The Value of Christmas Trees

"...there is no reason why the joy associated with the Christmas evergreen may not be a means of arousing in the minds of children an appreciation of the beauty and usefulness of trees; and keen appreciation of the beauty and usefulness of trees is a long stop toward the will to plant and care for them (Arthur Sowder, US Forest Service, 1949)."

Monday, October 25, 2010

Trapping Laries

That's Laricobius beetles for the uninitiated. And yes, this is a Fraser fir blog, but every once in awhile I like to put something in about other conifer pests like hemlock woolly adelgid (HWA).

One of the predators being released for HWA is Laricobius nigrinus. Last week I went out with Jim Hamilton, Watauga County Director, and Bill Sweeney with the Bent Creek Experiment Station, to learn how to trap for these beetles.

Sweeney is looking at the traps every week to see if any Lari beetles are coming up out of the ground to feed on HWA. These beetles pupate in the duff under the trees. This first trap is a bucket placed over the ground with bait at the top (infested hemlock branches) where the beetles, if they were present, would congregate.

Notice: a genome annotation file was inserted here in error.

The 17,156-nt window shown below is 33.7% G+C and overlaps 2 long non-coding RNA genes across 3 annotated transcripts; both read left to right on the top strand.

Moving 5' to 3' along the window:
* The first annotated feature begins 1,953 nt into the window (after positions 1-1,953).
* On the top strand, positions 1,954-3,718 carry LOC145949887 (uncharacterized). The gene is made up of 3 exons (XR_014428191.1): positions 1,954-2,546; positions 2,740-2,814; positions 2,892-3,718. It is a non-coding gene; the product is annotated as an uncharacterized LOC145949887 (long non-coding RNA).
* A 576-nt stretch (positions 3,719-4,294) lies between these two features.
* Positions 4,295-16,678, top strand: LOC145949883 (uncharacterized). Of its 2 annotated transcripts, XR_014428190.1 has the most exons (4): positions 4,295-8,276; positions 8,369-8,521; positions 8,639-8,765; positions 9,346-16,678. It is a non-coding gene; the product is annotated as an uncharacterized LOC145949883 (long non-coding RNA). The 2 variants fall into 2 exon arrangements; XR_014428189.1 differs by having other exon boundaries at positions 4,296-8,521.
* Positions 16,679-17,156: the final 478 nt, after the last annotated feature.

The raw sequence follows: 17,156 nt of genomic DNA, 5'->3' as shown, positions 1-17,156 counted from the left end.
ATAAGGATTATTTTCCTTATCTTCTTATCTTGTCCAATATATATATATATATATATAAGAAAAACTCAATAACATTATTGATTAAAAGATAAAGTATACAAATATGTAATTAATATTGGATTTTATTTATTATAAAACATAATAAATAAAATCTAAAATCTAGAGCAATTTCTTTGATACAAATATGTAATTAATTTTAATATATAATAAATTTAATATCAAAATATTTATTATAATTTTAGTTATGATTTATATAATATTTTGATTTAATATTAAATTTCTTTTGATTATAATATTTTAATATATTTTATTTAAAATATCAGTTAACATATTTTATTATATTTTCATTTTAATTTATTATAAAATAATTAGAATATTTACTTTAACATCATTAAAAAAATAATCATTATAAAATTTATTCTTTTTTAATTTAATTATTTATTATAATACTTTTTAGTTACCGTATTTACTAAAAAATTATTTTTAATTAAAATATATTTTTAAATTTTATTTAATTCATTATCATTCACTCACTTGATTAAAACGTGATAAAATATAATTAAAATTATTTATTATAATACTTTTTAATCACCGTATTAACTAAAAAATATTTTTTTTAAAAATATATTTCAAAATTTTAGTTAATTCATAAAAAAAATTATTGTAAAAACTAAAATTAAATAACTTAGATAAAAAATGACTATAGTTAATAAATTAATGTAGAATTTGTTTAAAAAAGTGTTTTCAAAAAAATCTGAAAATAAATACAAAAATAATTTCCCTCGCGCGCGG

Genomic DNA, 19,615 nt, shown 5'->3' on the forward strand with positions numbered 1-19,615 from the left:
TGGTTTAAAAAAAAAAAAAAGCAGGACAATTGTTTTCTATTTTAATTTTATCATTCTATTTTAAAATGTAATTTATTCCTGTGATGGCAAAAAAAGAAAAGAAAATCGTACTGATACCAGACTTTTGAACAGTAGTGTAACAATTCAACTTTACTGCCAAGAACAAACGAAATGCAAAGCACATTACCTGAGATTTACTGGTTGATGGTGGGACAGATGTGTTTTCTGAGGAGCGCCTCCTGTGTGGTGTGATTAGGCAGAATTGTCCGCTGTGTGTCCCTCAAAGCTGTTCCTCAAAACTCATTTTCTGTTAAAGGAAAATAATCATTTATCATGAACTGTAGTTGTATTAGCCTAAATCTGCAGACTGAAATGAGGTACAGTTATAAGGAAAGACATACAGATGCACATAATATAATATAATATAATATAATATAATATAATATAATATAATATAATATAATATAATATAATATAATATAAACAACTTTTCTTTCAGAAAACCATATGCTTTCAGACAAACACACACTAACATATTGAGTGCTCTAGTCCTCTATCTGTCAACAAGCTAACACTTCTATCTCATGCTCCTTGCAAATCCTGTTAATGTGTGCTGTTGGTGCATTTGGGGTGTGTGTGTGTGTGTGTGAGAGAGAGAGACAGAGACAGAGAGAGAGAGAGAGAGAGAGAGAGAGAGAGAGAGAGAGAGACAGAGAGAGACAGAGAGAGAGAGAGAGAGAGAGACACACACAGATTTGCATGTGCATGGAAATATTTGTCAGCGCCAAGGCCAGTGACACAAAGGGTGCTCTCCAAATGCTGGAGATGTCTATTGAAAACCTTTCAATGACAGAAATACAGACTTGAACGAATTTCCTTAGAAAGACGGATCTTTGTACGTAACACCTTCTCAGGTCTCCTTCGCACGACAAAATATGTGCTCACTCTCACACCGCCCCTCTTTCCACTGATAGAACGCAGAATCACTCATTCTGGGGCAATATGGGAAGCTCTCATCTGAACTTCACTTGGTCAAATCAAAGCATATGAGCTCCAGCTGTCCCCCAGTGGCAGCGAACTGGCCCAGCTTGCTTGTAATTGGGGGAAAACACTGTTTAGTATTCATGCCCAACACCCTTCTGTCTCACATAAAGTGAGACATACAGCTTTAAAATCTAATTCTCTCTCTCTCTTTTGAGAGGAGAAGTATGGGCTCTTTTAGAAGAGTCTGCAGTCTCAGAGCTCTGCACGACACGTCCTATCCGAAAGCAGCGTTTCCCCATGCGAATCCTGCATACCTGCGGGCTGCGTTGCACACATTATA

Each week he puts in fresh shoots in the container at the top. When the week-old shoots are removed from the trap, the foliage is beaten over a sheet to look for beetles. This photo shows Bill and Jim looking for beetles.

A second trap is placed around the hemlock trunk so that any beetles moving up the tree will be captured.

Unfortunately, we didn't find any Laricobius last Wednesday when we looked in Valle Crucis. I don't know if Bill found any at his other locations.

These beetles were released at Hemlock Hill behind Lees-McRae College in Banner Elk. Jerry Moody, the County Extension Director in Avery County, and I looked at these hemlocks on Friday. It had been a long time since I had been there.

Sadly, most of these huge trees have died. Here Jerry stands beside a dead giant. We also took some beats from younger hemlocks that are still alive, but we didn't find any Lari beetles.

HWA is having a sad impact on our forest hemlocks. Each time we have droughty conditions, it seems like more hemlocks die.

On a brighter note, Jerry and I visited a site where we had treated hemlocks with a trunk spray of either Safari or Merit + Pentrabark. The Safari treated trees at the low rate of 12 oz/gallon had only dead adelgids. We only took a quick sample of Friday, but the results were very encouraging. We'll make additional observations this spring.

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